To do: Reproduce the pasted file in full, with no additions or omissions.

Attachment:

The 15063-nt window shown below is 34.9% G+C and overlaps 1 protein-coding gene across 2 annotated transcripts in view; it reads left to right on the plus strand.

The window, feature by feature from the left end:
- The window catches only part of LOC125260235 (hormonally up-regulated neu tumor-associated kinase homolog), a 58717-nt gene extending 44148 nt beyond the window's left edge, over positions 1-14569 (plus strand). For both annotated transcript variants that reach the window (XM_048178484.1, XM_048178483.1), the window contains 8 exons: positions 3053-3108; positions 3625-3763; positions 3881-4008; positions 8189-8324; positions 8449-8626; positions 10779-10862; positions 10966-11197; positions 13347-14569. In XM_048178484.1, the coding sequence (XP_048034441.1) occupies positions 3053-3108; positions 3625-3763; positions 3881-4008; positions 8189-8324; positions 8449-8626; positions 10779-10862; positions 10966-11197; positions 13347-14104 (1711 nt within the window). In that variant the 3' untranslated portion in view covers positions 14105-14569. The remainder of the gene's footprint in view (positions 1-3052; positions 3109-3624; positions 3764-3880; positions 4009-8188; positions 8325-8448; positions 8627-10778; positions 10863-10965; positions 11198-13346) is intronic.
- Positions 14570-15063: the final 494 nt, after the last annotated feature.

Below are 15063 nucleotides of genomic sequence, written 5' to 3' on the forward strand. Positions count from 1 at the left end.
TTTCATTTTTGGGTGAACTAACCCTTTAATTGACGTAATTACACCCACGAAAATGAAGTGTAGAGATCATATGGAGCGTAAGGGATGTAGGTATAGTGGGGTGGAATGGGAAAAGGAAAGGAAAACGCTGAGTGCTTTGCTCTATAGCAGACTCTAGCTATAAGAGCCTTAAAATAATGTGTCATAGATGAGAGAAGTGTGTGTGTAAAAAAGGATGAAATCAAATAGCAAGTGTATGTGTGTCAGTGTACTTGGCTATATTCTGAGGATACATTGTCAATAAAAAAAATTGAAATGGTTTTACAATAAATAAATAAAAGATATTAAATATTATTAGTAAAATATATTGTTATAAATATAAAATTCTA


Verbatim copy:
The 15063-nt window shown below is 34.9% G+C and overlaps 1 protein-coding gene across 2 annotated transcripts in view; it reads left to right on the plus strand.

The window, feature by feature from the left end:
- The window catches only part of LOC125260235 (hormonally up-regulated neu tumor-associated kinase homolog), a 58717-nt gene extending 44148 nt beyond the window's left edge, over positions 1-14569 (plus strand). For both annotated transcript variants that reach the window (XM_048178484.1, XM_048178483.1), the window contains 8 exons: positions 3053-3108; positions 3625-3763; positions 3881-4008; positions 8189-8324; positions 8449-8626; positions 10779-10862; positions 10966-11197; positions 13347-14569. In XM_048178484.1, the coding sequence (XP_048034441.1) occupies positions 3053-3108; positions 3625-3763; positions 3881-4008; positions 8189-8324; positions 8449-8626; positions 10779-10862; positions 10966-11197; positions 13347-14104 (1711 nt within the window). In that variant the 3' untranslated portion in view covers positions 14105-14569. The remainder of the gene's footprint in view (positions 1-3052; positions 3109-3624; positions 3764-3880; positions 4009-8188; positions 8325-8448; positions 8627-10778; positions 10863-10965; positions 11198-13346) is intronic.
- Positions 14570-15063: the final 494 nt, after the last annotated feature.

Below are 15063 nucleotides of genomic sequence, written 5' to 3' on the forward strand. Positions count from 1 at the left end.
TTTCATTTTTGGGTGAACTAACCCTTTAATTGACGTAATTACACCCACGAAAATGAAGTGTAGAGATCATATGGAGCGTAAGGGATGTAGGTATAGTGGGGTGGAATGGGAAAAGGAAAGGAAAACGCTGAGTGCTTTGCTCTATAGCAGACTCTAGCTATAAGAGCCTTAAAATAATGTGTCATAGATGAGAGAAGTGTGTGTGTAAAAAAGGATGAAATCAAATAGCAAGTGTATGTGTGTCAGTGTACTTGGCTATATTCTGAGGATACATTGTCAATAAAAAAAATTGAAATGGTTTTACAATAAATAAATAAAAGATATTAAATATTATTAGTAAAATATATTGTTATAAATATAAAATTCTA